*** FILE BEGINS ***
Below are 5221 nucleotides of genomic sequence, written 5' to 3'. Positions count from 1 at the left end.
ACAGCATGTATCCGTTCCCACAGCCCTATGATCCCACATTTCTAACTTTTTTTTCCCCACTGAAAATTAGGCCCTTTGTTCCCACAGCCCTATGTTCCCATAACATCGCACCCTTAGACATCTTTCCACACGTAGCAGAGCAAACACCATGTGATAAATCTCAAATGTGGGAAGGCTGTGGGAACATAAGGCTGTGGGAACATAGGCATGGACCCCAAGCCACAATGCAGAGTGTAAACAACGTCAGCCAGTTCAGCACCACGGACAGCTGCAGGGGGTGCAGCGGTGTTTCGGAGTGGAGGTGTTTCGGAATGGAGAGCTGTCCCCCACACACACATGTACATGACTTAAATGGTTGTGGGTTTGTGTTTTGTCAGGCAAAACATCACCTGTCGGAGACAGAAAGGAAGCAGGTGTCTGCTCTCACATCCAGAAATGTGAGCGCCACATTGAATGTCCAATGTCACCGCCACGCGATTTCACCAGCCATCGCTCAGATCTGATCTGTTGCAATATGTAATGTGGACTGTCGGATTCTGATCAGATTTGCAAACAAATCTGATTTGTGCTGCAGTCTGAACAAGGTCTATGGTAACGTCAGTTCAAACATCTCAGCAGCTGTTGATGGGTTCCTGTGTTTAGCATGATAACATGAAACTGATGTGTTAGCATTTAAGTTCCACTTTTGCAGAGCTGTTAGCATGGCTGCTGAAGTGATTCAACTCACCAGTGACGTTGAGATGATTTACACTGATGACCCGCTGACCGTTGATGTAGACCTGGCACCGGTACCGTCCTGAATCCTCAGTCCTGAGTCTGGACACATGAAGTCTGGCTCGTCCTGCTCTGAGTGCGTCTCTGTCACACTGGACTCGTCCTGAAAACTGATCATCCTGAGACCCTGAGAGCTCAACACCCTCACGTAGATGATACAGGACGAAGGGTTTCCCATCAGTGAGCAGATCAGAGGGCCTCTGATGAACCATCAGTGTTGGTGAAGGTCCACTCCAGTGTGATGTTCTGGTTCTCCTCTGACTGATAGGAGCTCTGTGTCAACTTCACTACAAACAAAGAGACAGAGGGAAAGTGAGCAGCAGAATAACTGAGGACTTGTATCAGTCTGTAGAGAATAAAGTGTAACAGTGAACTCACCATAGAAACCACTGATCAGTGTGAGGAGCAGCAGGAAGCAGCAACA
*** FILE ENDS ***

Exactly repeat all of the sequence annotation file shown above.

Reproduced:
Below are 5221 nucleotides of genomic sequence, written 5' to 3'. Positions count from 1 at the left end.
ACAGCATGTATCCGTTCCCACAGCCCTATGATCCCACATTTCTAACTTTTTTTTCCCCACTGAAAATTAGGCCCTTTGTTCCCACAGCCCTATGTTCCCATAACATCGCACCCTTAGACATCTTTCCACACGTAGCAGAGCAAACACCATGTGATAAATCTCAAATGTGGGAAGGCTGTGGGAACATAAGGCTGTGGGAACATAGGCATGGACCCCAAGCCACAATGCAGAGTGTAAACAACGTCAGCCAGTTCAGCACCACGGACAGCTGCAGGGGGTGCAGCGGTGTTTCGGAGTGGAGGTGTTTCGGAATGGAGAGCTGTCCCCCACACACACATGTACATGACTTAAATGGTTGTGGGTTTGTGTTTTGTCAGGCAAAACATCACCTGTCGGAGACAGAAAGGAAGCAGGTGTCTGCTCTCACATCCAGAAATGTGAGCGCCACATTGAATGTCCAATGTCACCGCCACGCGATTTCACCAGCCATCGCTCAGATCTGATCTGTTGCAATATGTAATGTGGACTGTCGGATTCTGATCAGATTTGCAAACAAATCTGATTTGTGCTGCAGTCTGAACAAGGTCTATGGTAACGTCAGTTCAAACATCTCAGCAGCTGTTGATGGGTTCCTGTGTTTAGCATGATAACATGAAACTGATGTGTTAGCATTTAAGTTCCACTTTTGCAGAGCTGTTAGCATGGCTGCTGAAGTGATTCAACTCACCAGTGACGTTGAGATGATTTACACTGATGACCCGCTGACCGTTGATGTAGACCTGGCACCGGTACCGTCCTGAATCCTCAGTCCTGAGTCTGGACACATGAAGTCTGGCTCGTCCTGCTCTGAGTGCGTCTCTGTCACACTGGACTCGTCCTGAAAACTGATCATCCTGAGACCCTGAGAGCTCAACACCCTCACGTAGATGATACAGGACGAAGGGTTTCCCATCAGTGAGCAGATCAGAGGGCCTCTGATGAACCATCAGTGTTGGTGAAGGTCCACTCCAGTGTGATGTTCTGGTTCTCCTCTGACTGATAGGAGCTCTGTGTCAACTTCACTACAAACAAAGAGACAGAGGGAAAGTGAGCAGCAGAATAACTGAGGACTTGTATCAGTCTGTAGAGAATAAAGTGTAACAGTGAACTCACCATAGAAACCACTGATCAGTGTGAGGAGCAGCAGGAAGCAGCAACA